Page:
Developer, critical analysis begins over environmental report on major proposed Sierra development
December 28, 2012
TRUCKEE, Calif. – The Canyon Springs project that proposes to develop a portion of the eastern Truckee landscape has the potential to generate significant environmental impacts in a number of areas, consultants and planners have concluded.That potential is one of the major findings included in the draft Environmental Impact Report on the proposed residential neighborhood near Glenshire, which consists of 185 lots on approximately 108 acres, out of a total project area of 284 acres. Planning Center | DC&E, a recently merged planning and consulting company, spent the past year and a half preparing the document that was released Dec. 19.Considering the timing before the holidays, the developer and organizations interested in the project were hesitant this week to offer much analysis on the report’s findings.”We have not reviewed the 600+-page document thoroughly enough to make any comment on its findings yet,” said Leigh Golden, president of SOS Glenshire, one of the more outspoken organizations that’s in favor of protecting the property.Other organizations, including the Mountain Area Preservation Foundation and Glenshire/Devonshire Residents Association, shared a similar view, as did Christopher “Chip” Huck, one of property owners and project manager for Canyon Springs. “It is premature to provide substantial thoughts at this time as our review will be thorough,” Huck said. “… Overall, the project is consistent with zoning and general plan policies, and to that extent it appears the draft EIR has evaluated the project within those parameters.”
Some areas analyzed in the draft EIR include land use planning, population and housing, public services and recreation, aesthetics, air quality, greenhouse gas emissions, water quality, noise, traffic, biological resources, and hazards and hazardous materials. A few environmental areas that could be “significantly” impacted by the project, according to the draft EIR, are:• Biological resources, in terms of removal of Jeffrey pine and snags or sagebrush habitats that could impact certain wildlife species, as well as the installation of wood piles for pedestrian footbridges possibly impacting site wetlands and non-wetland waters.• Hazards and hazardous materials, in terms of introducing homes in an area of “dense vegetation and forested land” that could expose people or structures to a “significant risk” of “loss, injury or death” from wildfires.• Hydrology and water quality, in terms of ground disturbance due to construction that may cause erosion to exposed surfaces during rain and snowmelt; creation of roads and houses and “slight changes” in local topography could possibly alter surface runoff rates and drainage patterns; and “urban runoff” from roads and driveways possibly exposing metals and “petroleum-based contaminants” to waterways.The draft EIR identifies several in-depth measures that, if taken, would reduce significant impacts to “less than significant.”For example, one measure includes the submission and approval by the Truckee Fire Protection District of a fire safety and fuel modification plan before building permits are issued. In terms of fire safety, there should be “adequate safety” for emergency fire equipment and people, “a point of attack or defense” from wildfires and strategic placing of defensible space.In terms of fuel modification, the draft EIR suggests the removal of underbrush and dead or dying tree branches a minimum of a 100 feet from the perimeter of structures, that “flammable vegetation” within 10 feet from roads and driveways should be removed, and that flammable vegetation within 30 feet of all structures should be removed.Areas analyzed and determined by the EIR to require no mitigation measures due their “less than significant” nature include: noise, agriculture and forestry, population and housing, greenhouse gas emissions, public services and recreation, utilities and service systems, aesthetics, and land use and planning.”We plan on thoroughly reviewing the project internally and with hired experts, as there has been past controversies with this proposed development in the community,” said executive director Alexis Ollar and board president Nikki Riley of MAPF, in a joint statement.SOS Glenshire will also hire experts to review the report, Golden said, while the Glenshire/Devonshire Residents Association may do the same, said Sally Lyon, chair of the association.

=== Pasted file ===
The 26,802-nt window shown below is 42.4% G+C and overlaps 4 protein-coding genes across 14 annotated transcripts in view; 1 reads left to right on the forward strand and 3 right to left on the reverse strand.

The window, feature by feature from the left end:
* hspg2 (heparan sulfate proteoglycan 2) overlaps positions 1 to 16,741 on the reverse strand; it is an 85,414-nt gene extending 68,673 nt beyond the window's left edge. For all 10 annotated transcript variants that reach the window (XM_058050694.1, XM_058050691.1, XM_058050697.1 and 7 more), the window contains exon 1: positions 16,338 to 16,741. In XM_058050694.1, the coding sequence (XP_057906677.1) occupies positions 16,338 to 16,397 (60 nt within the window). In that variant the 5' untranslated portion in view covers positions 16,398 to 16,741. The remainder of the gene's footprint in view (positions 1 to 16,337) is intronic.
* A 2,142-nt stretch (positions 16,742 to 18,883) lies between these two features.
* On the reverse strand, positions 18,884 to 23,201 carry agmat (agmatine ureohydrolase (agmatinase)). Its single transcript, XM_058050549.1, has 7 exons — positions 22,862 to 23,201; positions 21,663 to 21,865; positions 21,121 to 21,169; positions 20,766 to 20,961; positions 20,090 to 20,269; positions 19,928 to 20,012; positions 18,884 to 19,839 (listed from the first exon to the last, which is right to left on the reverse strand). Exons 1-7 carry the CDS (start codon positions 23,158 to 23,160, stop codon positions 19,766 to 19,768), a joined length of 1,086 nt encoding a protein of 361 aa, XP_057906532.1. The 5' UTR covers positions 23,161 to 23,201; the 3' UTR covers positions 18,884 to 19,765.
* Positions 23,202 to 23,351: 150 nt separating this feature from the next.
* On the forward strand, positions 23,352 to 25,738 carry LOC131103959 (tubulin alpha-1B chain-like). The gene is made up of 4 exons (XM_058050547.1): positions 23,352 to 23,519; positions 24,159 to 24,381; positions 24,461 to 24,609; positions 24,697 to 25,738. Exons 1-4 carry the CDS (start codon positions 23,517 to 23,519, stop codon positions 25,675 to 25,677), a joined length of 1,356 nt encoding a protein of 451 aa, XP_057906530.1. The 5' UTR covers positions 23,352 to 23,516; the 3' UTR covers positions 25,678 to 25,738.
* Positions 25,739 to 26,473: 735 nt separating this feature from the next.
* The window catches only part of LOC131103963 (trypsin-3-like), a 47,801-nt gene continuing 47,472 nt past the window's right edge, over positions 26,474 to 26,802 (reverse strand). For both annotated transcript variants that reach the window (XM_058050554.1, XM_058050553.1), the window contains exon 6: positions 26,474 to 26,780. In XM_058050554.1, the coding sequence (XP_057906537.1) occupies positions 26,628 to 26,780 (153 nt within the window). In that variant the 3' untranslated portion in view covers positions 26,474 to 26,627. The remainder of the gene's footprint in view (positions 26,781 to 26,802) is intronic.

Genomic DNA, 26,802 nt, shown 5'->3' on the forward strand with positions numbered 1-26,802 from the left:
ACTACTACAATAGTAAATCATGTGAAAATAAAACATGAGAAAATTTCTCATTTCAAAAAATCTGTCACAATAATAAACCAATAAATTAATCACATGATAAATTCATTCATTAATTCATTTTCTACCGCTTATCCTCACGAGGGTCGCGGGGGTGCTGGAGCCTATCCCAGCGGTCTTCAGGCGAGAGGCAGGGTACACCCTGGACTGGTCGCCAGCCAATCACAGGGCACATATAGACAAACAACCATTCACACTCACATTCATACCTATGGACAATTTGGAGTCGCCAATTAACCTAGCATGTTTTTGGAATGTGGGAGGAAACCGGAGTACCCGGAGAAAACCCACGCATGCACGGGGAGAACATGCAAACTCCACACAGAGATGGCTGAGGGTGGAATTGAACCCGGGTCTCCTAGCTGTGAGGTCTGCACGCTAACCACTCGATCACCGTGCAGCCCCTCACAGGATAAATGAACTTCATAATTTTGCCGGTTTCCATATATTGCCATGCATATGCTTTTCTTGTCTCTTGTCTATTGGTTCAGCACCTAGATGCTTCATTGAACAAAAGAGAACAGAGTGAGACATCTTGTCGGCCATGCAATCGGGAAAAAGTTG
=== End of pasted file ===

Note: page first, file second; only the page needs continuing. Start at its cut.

The public will have until March 1 to comment on the draft EIR – 28 days more than the California Environmental Quality Act (CEQA) required comment period of 45 days.”Part of the reason for that is we recognize it’s the holidays, it’s a busy time of year and it’s also a very lengthy document, and we want to make sure everyone has adequate time to review that,” said Terri McCracken, an associate with The Planning Center I DC&E, at a Dec. 18 public meeting about the project in Truckee Town Hall.To help with in review process, a public meeting will be held on Jan. 29, and McCracken, along with technical staff, will be present to answer questions about the draft EIR and its findings.”It’s important that when you do submit your comment that you do state a very specific concern,” McCracken said. “General things like ‘I don’t understand air quality,’ there’s very little I could do with that. But if you do have a specific concern about a mitigation, if you identify a page number, anything that makes a direct nexus to your concern and the environmental impact is really going to be helpful.”After March 1, the company will begin work on the final EIR, a document that responds to comments received on the environmental analysis and possibly includes revisions to the draft EIR if an environmental impact was missed or done incorrectly.The timeline for the completion of the final EIR is unknown at this time, said Denyelle Nishimori, senior planner for the town of Truckee.”It really depends on the amount and length of comments that the town receives on the draft, because we have to go through each and every comment very carefully and respond to them within that final document that we prepare,” she said. “So there’s not a definitive date that we can give you at this time.” Once the final EIR is completed, it will go before the town council and town’s planning commission for potential adoption and certification. McCracken said that is anticipated to take place early this spring. “It’s important to recognize that the certification of the EIR is not the same thing as project approval,” she added.